Analysing Patterns and Regularities in Ontologies

  • Christian Kindermann

Student thesis: Phd


Knowledge representation languages often only define a fixed set of features for modelling knowledge and do not offer ways for extending this set of features. However, the provided features do not always lend themselves to capture complex conceptual models. As a result, one often has to combine available features in ingenious ways to solve non-trivial modelling problems. To communicate the purpose of such combinations in an intention revealing manner, it would be advantageous to encapsulate and structure them in terms of higher-level modelling constructs. This motivates the introduction of high-level languages for knowledge representation languages. In analogy to high-level programming languages that abstract over low-level features of machine languages, high-level modelling languages abstract over low-level features of knowledge representation languages. In particular, recurring modelling solutions, that combine low-level language features in some specific manner can be specified as reusable patterns in a high-level modelling language. This thesis is about such patterns and regularities in ontologies. Its primary focus is the analysis of patterns and regularities in terms of formally specified qualities and properties. This formal treatment provides the foundation for precise statements and hypotheses that can be verified and tested empirically. Frameworks, methodologies, and techniques for detecting, discovering, and encoding patterns and regularities in ontologies are presented. They are used to drive large-scale empirical investigations on patterns and regularities in biomedical ontologies. These investigations suggest that many ontologies follow a complex design based on highly interrelated patterns and regularities. The automated identification of such patterns and regularities as well as the analysis of their interrelations open up possibilities for pattern-based services that have a great potential for improving ontology comprehension and maintenance in practice.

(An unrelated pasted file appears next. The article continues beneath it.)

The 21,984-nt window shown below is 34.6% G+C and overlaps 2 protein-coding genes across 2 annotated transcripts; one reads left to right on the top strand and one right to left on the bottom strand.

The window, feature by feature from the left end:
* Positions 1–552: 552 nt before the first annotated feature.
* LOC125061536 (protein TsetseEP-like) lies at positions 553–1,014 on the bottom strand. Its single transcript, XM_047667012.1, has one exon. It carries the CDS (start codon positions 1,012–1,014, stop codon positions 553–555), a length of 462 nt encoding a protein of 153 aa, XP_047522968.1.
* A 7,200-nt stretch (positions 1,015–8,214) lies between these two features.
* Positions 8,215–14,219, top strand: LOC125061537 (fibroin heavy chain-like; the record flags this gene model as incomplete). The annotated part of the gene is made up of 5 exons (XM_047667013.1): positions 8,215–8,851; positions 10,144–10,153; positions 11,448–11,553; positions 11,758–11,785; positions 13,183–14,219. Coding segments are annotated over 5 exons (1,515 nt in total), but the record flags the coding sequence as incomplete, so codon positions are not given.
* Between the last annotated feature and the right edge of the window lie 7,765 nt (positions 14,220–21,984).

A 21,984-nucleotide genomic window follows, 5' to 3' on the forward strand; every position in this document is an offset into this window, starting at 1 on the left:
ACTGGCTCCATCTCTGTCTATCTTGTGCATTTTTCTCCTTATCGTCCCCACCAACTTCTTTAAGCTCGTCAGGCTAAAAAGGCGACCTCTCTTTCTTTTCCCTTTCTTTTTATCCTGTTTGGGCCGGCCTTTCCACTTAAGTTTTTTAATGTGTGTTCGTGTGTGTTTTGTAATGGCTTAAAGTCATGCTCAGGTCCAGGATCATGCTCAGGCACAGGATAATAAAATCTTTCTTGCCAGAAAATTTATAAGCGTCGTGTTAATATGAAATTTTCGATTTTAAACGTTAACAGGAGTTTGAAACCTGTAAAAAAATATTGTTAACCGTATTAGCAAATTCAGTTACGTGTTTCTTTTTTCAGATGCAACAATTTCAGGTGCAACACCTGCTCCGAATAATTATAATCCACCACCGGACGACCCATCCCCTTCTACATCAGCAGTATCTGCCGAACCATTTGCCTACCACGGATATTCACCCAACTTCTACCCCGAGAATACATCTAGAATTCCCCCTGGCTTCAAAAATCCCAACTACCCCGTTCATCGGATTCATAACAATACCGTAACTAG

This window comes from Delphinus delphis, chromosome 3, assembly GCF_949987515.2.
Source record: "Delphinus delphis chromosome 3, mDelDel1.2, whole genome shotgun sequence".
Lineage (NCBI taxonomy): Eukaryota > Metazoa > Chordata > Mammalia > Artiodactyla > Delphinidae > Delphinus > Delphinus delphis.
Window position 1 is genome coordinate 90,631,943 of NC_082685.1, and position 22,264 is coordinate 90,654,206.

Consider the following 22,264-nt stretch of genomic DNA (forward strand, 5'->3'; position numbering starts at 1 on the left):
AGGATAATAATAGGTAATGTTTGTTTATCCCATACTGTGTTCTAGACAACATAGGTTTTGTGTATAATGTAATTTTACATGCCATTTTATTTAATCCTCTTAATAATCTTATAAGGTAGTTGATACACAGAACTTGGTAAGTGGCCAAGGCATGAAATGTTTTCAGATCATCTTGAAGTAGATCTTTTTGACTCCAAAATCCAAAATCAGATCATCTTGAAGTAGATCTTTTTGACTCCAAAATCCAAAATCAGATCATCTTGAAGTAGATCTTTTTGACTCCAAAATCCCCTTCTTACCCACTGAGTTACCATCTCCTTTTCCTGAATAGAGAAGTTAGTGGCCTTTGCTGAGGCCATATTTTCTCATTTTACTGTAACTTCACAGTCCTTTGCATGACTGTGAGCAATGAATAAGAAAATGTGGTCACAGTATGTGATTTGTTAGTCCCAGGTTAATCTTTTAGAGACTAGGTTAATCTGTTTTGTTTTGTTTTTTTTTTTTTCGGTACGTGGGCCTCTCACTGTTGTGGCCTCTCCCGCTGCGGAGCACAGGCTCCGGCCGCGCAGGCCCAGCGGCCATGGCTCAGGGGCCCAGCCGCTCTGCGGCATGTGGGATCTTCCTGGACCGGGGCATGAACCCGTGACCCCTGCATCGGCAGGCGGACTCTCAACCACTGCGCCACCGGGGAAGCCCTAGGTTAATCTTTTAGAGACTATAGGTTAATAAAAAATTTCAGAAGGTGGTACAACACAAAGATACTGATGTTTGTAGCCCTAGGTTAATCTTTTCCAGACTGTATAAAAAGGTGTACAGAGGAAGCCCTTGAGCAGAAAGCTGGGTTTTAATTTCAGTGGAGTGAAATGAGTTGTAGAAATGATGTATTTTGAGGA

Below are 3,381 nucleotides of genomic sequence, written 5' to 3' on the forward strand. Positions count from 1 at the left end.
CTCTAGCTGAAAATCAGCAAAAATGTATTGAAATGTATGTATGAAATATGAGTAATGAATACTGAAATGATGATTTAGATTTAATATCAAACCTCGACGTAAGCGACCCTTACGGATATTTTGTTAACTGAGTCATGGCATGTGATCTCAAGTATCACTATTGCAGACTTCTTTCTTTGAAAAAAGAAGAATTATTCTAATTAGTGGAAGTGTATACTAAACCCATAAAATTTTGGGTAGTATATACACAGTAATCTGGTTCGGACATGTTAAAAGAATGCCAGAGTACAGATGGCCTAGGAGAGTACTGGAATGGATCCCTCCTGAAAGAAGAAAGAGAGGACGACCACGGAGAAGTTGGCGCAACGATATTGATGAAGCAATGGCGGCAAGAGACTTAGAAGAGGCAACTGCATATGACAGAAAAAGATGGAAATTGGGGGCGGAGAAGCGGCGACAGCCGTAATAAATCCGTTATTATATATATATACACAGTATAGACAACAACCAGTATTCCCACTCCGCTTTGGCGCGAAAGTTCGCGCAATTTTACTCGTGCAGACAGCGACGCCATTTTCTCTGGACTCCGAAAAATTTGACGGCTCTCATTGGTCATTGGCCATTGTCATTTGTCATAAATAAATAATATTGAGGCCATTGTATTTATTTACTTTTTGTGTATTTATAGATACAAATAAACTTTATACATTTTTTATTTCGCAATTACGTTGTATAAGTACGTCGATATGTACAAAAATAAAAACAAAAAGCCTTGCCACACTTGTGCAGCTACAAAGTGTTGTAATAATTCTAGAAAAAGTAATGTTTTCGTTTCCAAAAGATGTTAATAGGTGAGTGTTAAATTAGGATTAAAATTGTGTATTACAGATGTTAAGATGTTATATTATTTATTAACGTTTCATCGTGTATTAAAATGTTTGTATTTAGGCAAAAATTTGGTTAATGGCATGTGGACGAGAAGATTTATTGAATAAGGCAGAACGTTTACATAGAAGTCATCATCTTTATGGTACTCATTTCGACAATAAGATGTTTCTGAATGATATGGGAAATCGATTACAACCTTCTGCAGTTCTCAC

Date of Award1 Aug 2022
Original languageEnglish
Awarding Institution
  • The University of Manchester
SupervisorUli Sattler (Supervisor) & Bijan Parsia (Supervisor)


  • ontology engineering
  • OWL
  • macro language
  • syntactic regularity
  • ontology design pattern
  • knowledge representation
  • ontology template

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